Alteration of hemoglobin function by diadenosine 5',5'''-P1
- tetraphosphate and other alarmones
Heat-shocked organisms are known to produce not only 'heat shock proteins' but also diadenosine tetraphosphate (Ap4A) and related compounds that may act as 'alarmones' that alert the cell to the onset of metabolic stress. We found that Ap4A is synthesized in chicken erythrocytes and that the Ap4A level in the whole blood of heat-stressed birds increases about 10-fold. In searching for alarmone receptors, we found that the diadenosine polyphosphates bind preferentially with high affinity to the deoxy conformation of hemoglobin in a ratio of one/tetramer. The binding affinity of this new class of effectors of hemoglobin function is directly related to the number of phosphates which bridge the nucleotide moieties, with the most dramatic in vitro effect on oxygen affinity being shown by Ap6A. Decreasing effects are brought about by diadenosine penta-, tetra-, tri-, di-, and monophosphates. The association constant for Ap4A binding to deoxygenated human hemoglobin at pH 7.25 is 26 μM-1, close to that for 2,3- diphosphoglygerate. At 100-fold excess over heme, Ap4A increases the P50 of stripped Hb A in 0.05 M HEPES buffer at pH 7.25, 20 °C, from 0.85 to 6.03 mm Hg. The binding, which markedly enhances the Bohr effect, involves the β chain anion-binding site. The kinetics of both ligand binding and dissociation are affected, with a greater quantitative effect on the oxygen dissociation process. Although the low concentration of the diadenosine polyphosphates in red cells precludes a physiologically significant modulation of oxygen delivery, competition with the ATP- and NAD(P)H-binding sites on hemoglobin or regulatory enzymes may prove to be of adaptive significance.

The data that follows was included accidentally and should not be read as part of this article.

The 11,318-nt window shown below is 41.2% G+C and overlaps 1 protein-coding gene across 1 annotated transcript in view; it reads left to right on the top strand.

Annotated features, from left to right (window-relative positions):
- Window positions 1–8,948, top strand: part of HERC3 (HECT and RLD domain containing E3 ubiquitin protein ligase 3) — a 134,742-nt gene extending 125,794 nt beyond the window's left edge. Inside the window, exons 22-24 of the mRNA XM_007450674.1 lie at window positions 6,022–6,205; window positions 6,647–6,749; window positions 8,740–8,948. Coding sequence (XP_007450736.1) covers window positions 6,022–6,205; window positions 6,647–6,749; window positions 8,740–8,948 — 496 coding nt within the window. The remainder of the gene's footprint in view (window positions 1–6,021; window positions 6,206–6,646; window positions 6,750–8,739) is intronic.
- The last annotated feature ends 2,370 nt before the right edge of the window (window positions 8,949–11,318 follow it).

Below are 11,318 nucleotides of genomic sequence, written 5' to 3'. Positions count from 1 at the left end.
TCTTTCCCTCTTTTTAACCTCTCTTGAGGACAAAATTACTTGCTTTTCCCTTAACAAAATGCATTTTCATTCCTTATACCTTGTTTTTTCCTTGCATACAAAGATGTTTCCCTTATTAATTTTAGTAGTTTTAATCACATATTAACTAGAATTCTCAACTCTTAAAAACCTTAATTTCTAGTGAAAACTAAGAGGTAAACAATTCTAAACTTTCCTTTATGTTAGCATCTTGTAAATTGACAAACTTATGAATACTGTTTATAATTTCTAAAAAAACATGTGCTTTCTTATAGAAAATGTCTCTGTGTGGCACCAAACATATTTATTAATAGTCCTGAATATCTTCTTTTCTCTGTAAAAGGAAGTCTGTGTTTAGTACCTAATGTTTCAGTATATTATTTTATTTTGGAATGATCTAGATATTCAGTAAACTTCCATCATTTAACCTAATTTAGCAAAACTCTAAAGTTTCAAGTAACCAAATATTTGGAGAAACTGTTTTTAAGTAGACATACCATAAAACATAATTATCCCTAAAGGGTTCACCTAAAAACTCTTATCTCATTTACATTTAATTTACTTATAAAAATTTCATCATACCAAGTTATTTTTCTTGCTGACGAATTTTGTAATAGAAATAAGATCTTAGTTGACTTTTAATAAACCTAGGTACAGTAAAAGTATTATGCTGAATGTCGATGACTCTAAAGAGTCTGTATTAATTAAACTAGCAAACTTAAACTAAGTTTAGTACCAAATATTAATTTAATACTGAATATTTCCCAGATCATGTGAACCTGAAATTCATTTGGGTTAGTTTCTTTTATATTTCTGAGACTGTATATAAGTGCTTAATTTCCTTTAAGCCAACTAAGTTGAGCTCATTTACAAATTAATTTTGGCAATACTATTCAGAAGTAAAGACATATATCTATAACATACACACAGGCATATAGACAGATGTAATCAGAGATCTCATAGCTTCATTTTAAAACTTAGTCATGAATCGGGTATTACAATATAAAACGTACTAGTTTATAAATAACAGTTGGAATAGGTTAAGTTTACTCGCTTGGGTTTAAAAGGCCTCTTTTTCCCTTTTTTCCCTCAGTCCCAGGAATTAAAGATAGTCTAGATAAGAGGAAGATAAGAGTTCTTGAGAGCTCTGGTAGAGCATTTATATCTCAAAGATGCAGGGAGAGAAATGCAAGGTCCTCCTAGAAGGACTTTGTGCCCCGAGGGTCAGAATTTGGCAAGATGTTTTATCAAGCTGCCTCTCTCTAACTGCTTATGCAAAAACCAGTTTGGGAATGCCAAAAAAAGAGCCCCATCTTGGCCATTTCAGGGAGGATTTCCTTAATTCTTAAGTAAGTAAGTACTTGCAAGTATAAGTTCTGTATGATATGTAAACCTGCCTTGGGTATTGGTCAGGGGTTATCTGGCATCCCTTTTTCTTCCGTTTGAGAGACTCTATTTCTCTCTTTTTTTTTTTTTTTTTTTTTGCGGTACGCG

Bonaventura, C; Cashon, R; Colacino, JM; Hilderman, RH
Journal of Biological Chemistry
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